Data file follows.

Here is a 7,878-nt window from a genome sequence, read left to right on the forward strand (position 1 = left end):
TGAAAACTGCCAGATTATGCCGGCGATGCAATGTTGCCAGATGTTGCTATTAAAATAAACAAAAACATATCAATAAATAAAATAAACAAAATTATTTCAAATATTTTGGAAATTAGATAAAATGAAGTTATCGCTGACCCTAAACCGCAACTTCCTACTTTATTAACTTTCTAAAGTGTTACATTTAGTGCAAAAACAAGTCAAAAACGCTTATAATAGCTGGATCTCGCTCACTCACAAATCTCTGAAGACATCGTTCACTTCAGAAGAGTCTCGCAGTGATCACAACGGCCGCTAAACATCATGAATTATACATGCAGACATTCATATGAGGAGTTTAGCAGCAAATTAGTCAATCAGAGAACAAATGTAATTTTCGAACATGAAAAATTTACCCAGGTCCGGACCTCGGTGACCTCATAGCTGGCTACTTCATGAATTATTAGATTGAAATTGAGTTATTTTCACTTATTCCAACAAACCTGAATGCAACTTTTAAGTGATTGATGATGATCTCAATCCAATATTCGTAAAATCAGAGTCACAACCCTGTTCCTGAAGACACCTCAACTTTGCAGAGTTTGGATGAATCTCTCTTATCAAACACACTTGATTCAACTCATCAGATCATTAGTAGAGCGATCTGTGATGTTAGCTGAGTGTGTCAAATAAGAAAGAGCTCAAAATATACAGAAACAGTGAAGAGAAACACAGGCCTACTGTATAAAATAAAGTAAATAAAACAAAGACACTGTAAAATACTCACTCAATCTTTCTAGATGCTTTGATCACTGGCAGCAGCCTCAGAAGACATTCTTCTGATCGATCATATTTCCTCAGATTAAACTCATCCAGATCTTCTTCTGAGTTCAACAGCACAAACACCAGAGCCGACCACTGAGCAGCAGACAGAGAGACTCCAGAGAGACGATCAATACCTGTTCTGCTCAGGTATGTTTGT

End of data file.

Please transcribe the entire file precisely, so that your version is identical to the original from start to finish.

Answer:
Here is a 7,878-nt window from a genome sequence, read left to right on the forward strand (position 1 = left end):
TGAAAACTGCCAGATTATGCCGGCGATGCAATGTTGCCAGATGTTGCTATTAAAATAAACAAAAACATATCAATAAATAAAATAAACAAAATTATTTCAAATATTTTGGAAATTAGATAAAATGAAGTTATCGCTGACCCTAAACCGCAACTTCCTACTTTATTAACTTTCTAAAGTGTTACATTTAGTGCAAAAACAAGTCAAAAACGCTTATAATAGCTGGATCTCGCTCACTCACAAATCTCTGAAGACATCGTTCACTTCAGAAGAGTCTCGCAGTGATCACAACGGCCGCTAAACATCATGAATTATACATGCAGACATTCATATGAGGAGTTTAGCAGCAAATTAGTCAATCAGAGAACAAATGTAATTTTCGAACATGAAAAATTTACCCAGGTCCGGACCTCGGTGACCTCATAGCTGGCTACTTCATGAATTATTAGATTGAAATTGAGTTATTTTCACTTATTCCAACAAACCTGAATGCAACTTTTAAGTGATTGATGATGATCTCAATCCAATATTCGTAAAATCAGAGTCACAACCCTGTTCCTGAAGACACCTCAACTTTGCAGAGTTTGGATGAATCTCTCTTATCAAACACACTTGATTCAACTCATCAGATCATTAGTAGAGCGATCTGTGATGTTAGCTGAGTGTGTCAAATAAGAAAGAGCTCAAAATATACAGAAACAGTGAAGAGAAACACAGGCCTACTGTATAAAATAAAGTAAATAAAACAAAGACACTGTAAAATACTCACTCAATCTTTCTAGATGCTTTGATCACTGGCAGCAGCCTCAGAAGACATTCTTCTGATCGATCATATTTCCTCAGATTAAACTCATCCAGATCTTCTTCTGAGTTCAACAGCACAAACACCAGAGCCGACCACTGAGCAGCAGACAGAGAGACTCCAGAGAGACGATCAATACCTGTTCTGCTCAGGTATGTTTGT